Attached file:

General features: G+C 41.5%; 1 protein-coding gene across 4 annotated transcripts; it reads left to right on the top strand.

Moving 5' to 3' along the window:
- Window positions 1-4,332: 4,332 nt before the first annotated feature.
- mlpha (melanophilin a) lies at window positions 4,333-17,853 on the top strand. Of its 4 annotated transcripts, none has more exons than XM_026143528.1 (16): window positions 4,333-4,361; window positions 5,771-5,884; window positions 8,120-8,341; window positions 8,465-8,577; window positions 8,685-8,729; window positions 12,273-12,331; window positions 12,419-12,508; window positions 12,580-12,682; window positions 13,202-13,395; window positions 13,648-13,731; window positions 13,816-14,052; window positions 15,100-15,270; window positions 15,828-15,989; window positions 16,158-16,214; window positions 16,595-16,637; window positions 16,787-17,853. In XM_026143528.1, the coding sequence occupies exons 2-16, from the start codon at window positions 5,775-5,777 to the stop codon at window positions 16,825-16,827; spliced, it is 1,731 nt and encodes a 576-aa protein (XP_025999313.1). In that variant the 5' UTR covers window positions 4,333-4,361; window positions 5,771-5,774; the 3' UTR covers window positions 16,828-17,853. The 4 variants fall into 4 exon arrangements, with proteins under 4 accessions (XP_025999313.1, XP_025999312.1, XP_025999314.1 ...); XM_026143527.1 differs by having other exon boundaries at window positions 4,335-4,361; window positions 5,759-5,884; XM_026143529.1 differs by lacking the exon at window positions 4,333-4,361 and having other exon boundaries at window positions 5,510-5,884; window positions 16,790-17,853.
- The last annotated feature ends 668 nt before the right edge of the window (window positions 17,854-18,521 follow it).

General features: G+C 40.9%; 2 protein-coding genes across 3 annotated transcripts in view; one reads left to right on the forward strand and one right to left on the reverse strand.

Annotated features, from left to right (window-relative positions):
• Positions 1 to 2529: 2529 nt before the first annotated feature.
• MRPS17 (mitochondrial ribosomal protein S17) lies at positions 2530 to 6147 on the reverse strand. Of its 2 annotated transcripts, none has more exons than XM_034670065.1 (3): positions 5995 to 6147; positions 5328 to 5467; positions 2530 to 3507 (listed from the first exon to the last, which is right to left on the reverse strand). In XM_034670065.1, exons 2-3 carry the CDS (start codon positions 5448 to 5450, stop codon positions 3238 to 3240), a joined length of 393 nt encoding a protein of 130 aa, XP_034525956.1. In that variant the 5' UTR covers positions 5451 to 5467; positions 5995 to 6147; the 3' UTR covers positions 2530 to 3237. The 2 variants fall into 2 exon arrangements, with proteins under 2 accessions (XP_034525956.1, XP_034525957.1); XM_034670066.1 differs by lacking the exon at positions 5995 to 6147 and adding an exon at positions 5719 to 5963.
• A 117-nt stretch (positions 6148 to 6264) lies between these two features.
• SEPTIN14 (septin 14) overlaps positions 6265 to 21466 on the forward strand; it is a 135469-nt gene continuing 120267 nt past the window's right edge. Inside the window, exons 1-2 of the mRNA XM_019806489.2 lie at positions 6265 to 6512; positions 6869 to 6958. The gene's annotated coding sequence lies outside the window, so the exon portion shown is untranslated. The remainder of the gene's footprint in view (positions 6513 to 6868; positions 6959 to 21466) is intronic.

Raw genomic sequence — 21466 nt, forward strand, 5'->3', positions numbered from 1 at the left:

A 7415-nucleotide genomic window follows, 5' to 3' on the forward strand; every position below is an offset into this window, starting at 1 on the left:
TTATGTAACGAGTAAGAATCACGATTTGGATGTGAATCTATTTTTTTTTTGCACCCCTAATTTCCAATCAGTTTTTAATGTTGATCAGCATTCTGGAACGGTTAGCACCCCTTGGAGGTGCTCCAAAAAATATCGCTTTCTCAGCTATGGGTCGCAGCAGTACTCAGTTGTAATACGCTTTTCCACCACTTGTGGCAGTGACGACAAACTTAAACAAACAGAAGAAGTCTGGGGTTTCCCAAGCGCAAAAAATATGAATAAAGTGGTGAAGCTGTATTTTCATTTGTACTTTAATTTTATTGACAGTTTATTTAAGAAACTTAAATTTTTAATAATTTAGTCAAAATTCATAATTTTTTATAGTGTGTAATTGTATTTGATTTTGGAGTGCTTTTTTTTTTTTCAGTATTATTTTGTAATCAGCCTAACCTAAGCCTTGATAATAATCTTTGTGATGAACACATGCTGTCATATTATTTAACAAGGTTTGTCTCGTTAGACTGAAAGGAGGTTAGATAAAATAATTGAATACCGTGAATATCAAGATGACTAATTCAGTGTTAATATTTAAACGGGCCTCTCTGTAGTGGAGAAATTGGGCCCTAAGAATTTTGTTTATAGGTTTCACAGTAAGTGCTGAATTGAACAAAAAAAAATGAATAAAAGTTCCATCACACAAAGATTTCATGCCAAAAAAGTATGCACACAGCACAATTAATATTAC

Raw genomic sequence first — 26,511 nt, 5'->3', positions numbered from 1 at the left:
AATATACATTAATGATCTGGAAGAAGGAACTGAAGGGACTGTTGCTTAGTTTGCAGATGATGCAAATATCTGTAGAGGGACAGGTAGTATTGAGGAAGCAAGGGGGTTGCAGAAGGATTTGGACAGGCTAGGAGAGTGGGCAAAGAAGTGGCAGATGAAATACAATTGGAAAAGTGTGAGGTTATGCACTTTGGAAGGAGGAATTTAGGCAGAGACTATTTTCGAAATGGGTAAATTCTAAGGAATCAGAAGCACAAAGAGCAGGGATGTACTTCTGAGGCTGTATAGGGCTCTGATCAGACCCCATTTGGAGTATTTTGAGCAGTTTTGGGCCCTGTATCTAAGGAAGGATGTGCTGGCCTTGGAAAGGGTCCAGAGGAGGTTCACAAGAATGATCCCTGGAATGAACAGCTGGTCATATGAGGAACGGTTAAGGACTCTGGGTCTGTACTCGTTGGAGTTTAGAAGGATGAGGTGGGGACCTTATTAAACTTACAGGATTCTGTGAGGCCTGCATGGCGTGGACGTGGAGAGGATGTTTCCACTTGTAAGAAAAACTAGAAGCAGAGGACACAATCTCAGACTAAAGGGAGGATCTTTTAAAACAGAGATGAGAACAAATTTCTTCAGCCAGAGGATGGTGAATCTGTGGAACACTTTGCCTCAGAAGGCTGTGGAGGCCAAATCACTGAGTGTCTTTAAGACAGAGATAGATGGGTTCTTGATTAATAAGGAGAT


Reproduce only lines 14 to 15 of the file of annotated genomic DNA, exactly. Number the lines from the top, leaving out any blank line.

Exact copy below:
TTATGTAACGAGTAAGAATCACGATTTGGATGTGAATCTATTTTTTTTTTGCACCCCTAATTTCCAATCAGTTTTTAATGTTGATCAGCATTCTGGAACGGTTAGCACCCCTTGGAGGTGCTCCAAAAAATATCGCTTTCTCAGCTATGGGTCGCAGCAGTACTCAGTTGTAATACGCTTTTCCACCACTTGTGGCAGTGACGACAAACTTAAACAAACAGAAGAAGTCTGGGGTTTCCCAAGCGCAAAAAATATGAATAAAGTGGTGAAGCTGTATTTTCATTTGTACTTTAATTTTATTGACAGTTTATTTAAGAAACTTAAATTTTTAATAATTTAGTCAAAATTCATAATTTTTTATAGTGTGTAATTGTATTTGATTTTGGAGTGCTTTTTTTTTTTTCAGTATTATTTTGTAATCAGCCTAACCTAAGCCTTGATAATAATCTTTGTGATGAACACATGCTGTCATATTATTTAACAAGGTTTGTCTCGTTAGACTGAAAGGAGGTTAGATAAAATAATTGAATACCGTGAATATCAAGATGACTAATTCAGTGTTAATATTTAAACGGGCCTCTCTGTAGTGGAGAAATTGGGCCCTAAGAATTTTGTTTATAGGTTTCACAGTAAGTGCTGAATTGAACAAAAAAAAATGAATAAAAGTTCCATCACACAAAGATTTCATGCCAAAAAAGTATGCACACAGCACAATTAATATTAC

Raw genomic sequence first — 26,511 nt, 5'->3', positions numbered from 1 at the left: